When the [Idaho Legislature] re-wrote the unacceptable Draft #17 State Wolf Plan that was submitted for their approval in 2002, they anticipated something like this might happen from a state agency that ignored the necessity to control wolf numbers. They inserted explicit language on Page 24 of the Plan requiring IDFG to “submit any changes to the Idaho Legislature as if it were a new plan submitted for approval, amendment or rejection under Section 36-2405, Idaho Code.”

That Code Section requires the Commission must not only find that the plan provides for the management and conservation of the species when it is delisted, but it must also find “that reasonable safeguards are included in the management plan to protect the health, safety, private property and economic well-being of the citizens of the state of Idaho,” before it can approve the plan.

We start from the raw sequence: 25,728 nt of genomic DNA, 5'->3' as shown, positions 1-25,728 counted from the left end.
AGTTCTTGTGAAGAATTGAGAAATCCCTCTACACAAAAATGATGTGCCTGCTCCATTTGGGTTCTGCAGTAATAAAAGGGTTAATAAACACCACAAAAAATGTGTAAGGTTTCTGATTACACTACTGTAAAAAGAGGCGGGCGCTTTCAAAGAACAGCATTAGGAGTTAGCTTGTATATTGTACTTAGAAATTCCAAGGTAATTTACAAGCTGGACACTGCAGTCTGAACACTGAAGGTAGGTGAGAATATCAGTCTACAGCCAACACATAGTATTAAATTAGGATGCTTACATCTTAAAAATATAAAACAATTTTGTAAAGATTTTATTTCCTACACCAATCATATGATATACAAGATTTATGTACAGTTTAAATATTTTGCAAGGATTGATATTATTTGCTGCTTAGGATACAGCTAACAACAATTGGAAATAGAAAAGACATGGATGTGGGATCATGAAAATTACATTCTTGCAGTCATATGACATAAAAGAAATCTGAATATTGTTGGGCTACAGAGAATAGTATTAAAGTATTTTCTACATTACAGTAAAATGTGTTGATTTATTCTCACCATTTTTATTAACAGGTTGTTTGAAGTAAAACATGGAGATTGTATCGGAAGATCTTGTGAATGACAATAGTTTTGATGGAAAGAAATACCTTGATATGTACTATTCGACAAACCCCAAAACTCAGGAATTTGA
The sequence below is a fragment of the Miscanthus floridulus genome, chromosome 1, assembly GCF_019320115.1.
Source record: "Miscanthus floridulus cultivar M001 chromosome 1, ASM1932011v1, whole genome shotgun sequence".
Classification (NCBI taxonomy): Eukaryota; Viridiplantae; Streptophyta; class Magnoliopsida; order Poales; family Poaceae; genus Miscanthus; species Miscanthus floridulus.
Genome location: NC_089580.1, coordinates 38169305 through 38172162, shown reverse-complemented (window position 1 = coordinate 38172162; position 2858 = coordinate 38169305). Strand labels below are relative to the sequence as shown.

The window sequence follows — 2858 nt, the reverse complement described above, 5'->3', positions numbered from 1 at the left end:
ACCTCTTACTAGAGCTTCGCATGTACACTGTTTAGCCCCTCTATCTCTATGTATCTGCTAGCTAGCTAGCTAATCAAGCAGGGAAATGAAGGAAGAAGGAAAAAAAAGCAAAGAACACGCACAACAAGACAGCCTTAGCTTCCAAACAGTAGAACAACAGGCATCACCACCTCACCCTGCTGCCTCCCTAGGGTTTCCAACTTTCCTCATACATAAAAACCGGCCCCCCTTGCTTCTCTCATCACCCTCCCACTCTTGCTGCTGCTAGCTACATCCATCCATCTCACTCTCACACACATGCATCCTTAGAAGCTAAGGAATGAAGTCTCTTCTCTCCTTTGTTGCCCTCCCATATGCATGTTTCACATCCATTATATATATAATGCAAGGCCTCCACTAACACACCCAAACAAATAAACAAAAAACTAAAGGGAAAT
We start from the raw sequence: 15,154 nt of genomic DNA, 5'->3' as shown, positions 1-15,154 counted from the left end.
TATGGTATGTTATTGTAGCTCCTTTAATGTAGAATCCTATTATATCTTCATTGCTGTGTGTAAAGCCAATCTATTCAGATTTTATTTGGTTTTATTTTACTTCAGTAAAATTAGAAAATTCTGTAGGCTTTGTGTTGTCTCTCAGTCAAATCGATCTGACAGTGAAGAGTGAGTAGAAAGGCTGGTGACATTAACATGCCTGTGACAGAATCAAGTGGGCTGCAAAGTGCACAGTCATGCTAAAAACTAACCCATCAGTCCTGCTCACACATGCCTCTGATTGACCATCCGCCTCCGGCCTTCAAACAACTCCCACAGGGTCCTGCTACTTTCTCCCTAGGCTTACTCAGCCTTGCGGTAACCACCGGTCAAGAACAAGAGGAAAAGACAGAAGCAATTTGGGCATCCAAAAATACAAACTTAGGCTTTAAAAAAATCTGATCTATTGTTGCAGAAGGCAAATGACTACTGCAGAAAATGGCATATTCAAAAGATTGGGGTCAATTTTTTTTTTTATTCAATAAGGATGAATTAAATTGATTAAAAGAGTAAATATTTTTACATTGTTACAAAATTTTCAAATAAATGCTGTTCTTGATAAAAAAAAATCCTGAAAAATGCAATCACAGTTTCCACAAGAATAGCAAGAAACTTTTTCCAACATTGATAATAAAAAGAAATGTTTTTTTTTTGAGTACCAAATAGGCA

Then the approved plan must be forwarded to the Idaho Legislature “for approval, amendment or rejection by concurrent resolution at the regular session immediately following the commission’s finding and approval of the plan.” The Code Section also states, “Nothing in this act shall be interpreted as granting the department of fish and game with new or additional authority.”

House Bill 294, passed in 2003, created OSC and authorized it, in conjunction with IDFG, to develop and coordinate wolf management plans with the state agencies in Wyoming and Montana. But as with any changes to the 2002 State Wolf Plan by IDFG, any plan developed jointly by OSC must also be submitted to the Legislature for approval, amendment or rejection [I.C. Sec. 67-818(3)(b)].